Goldenball Leadtree

Leucaena retusa

Family: Mimosaceae
Genus: Leucaena (loo-KAY-nuh) (Info)
Species: retusa (re-TOO-suh) (Info)



Foliage Color:


Bloom Characteristics:

Flowers are fragrant

Water Requirements:

Drought-tolerant; suitable for xeriscaping

Where to Grow:

Unknown - Tell us


20-30 ft. (6-9 m)


10-12 ft. (3-3.6 m)


USDA Zone 7a: to -17.7 C (0 F)

USDA Zone 7b: to -14.9 C (5 F)

USDA Zone 8a: to -12.2 C (10 F)

USDA Zone 8b: to -9.4 C (15 F)

Sun Exposure:

Full Sun

Sun to Partial Shade


Unknown - Tell us

Bloom Color:

Bright Yellow

Bloom Time:

Mid Spring

Late Spring/Early Summer

Mid Summer

Late Summer/Early Fall



Other details:

Unknown - Tell us

Soil pH requirements:

6.1 to 6.5 (mildly acidic)

6.6 to 7.5 (neutral)

7.6 to 7.8 (mildly alkaline)

Patent Information:

Unknown - Tell us

Propagation Methods:

From woody stem cuttings

From seed; direct sow outdoors in fall

From seed; direct sow after last frost

Seed Collecting:

Allow pods to dry on plant; break open to collect seeds

Properly cleaned, seed can be successfully stored


This plant has been said to grow in the following regions:

Anniston, Alabama

Marana, Arizona

Tucson, Arizona

Las Cruces, New Mexico

Arlington, Texas

Austin, Texas (2 reports)

Crawford, Texas

El Paso, Texas

Iredell, Texas

Lewisville, Texas

Mico, Texas

Round Rock, Texas

San Antonio, Texas

Temple, Texas

show all

Gardeners' Notes:


On May 7, 2016, fortapache from Lewisville, TX wrote:

I am a beekeeper. I went on a tour with Texas Master Gardeners today (May 7, 2016). The purpose of my going on the tour was to note the plants that were being visited by honeybees.

The first stop was a block away from my hives. I saw the Golden Ball Lead Tree in the yard with my bees all over it. I had been curious as to where they were getting the yellow pollen. I will have a few in my bee yard ASAP since I cannot rely on others to feed my bees.

The comment about bees not being interested in this tree does not agree with my observation.

They called it the Golden Lead Ball Tree.


On Aug 17, 2012, Juttah from Tucson, AZ (Zone 8a) wrote:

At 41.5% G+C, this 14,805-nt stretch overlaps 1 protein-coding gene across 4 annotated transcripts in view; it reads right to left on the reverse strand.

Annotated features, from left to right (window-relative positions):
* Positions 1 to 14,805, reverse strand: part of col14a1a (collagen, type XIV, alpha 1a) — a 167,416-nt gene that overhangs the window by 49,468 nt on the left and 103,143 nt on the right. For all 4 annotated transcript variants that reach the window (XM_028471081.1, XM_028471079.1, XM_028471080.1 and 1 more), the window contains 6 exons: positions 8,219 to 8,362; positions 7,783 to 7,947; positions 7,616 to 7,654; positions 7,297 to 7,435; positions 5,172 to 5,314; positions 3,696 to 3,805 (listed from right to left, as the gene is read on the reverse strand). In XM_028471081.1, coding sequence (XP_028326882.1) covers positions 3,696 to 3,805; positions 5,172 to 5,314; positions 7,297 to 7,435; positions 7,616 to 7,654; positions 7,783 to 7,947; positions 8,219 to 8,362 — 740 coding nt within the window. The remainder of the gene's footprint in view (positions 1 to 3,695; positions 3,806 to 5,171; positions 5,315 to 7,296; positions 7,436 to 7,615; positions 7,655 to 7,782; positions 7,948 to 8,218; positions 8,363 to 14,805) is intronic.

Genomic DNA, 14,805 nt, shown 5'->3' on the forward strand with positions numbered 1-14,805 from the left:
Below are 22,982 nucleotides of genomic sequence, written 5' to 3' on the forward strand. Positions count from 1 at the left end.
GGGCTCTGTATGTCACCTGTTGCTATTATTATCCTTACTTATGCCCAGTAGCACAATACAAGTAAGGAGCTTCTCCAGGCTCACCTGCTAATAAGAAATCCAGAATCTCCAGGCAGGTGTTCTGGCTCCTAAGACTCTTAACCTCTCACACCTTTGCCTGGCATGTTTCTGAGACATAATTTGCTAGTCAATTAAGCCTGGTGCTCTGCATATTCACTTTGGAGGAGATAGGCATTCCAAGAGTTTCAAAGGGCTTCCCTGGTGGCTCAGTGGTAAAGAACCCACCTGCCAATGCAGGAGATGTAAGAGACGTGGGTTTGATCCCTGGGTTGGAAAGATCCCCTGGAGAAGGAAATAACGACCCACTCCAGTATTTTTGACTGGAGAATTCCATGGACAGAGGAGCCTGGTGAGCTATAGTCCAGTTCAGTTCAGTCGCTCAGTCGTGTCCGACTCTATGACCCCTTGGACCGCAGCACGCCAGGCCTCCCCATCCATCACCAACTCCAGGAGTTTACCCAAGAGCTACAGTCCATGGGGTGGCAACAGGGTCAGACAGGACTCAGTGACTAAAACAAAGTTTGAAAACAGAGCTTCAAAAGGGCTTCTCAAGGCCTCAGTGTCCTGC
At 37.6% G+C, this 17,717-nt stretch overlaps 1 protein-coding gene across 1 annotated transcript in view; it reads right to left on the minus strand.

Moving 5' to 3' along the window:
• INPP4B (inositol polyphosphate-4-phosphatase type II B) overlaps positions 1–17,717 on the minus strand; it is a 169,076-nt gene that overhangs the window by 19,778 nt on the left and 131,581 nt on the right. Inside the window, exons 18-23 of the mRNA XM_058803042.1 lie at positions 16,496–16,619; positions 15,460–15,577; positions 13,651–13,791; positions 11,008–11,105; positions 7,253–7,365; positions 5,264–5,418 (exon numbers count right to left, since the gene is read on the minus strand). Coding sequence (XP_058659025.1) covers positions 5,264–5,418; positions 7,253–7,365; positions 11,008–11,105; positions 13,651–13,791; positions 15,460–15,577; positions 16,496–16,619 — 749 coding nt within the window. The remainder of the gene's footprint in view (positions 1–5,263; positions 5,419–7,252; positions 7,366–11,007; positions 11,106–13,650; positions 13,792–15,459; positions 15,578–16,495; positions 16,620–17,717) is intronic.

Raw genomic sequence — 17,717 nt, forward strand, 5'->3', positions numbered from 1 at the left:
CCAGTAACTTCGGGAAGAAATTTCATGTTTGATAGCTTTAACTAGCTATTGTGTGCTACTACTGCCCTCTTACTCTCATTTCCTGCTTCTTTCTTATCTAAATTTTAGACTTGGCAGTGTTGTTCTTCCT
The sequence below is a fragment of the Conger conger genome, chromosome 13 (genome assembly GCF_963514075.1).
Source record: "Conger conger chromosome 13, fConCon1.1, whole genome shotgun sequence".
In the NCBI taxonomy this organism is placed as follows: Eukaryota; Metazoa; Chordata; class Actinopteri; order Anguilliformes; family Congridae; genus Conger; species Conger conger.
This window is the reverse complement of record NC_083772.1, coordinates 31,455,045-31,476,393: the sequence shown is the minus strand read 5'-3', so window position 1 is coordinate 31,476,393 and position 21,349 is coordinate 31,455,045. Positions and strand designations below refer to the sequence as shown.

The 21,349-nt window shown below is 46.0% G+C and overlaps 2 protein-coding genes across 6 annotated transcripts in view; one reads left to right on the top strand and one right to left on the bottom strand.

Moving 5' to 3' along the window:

A pretty little tree that does very well here in the desert. No thorns or insect problems; very clean. Flowers are mildly fragrant up-close and not attractive to bees. It's a mystery why this tree is not more widely available here in Tucson.

We planted ours from a 1-gallon pot last year in bare soil. It took about a month for the tree to get comfortable and start growing. One year later we established a lawn around it, and it's not had any problems going from desert conditions to frequent lawn watering.

According to some sources this tree has brittle branches, but we've not had problems with our now 6' tall tree, not even after last week's 80 mph microburst! Growth rate is moderate and very easily controlled.

This tree tends to "lion tail" (bush... read more


On May 28, 2004, texasyardman from Austin, TX wrote:

We have one eight-year old specimen in our yard that receives maximum sunlight possible. Very upright habit with moderately spreading crown, it's currently about 22-24' high, but added growth this year. Tidy tree by our experience-no yard litter from seeds or pods. It's in flower now, and is quite distinctive with the blooms at the branch tips. Would highly recommend it.


On Mar 13, 2004, frostweed from Josephine, Arlington, TX (Zone 8a) wrote:

This tree is a fast grower, It can grow 5 feet in one year but it will not go over 25 or 30 feet. I cut mine back a few feet every year to keep new growth going and it looks great. The blossoms are like little fuzzy balls and they have a lovely scent. The foliage is lacy and delicate. I love this tree.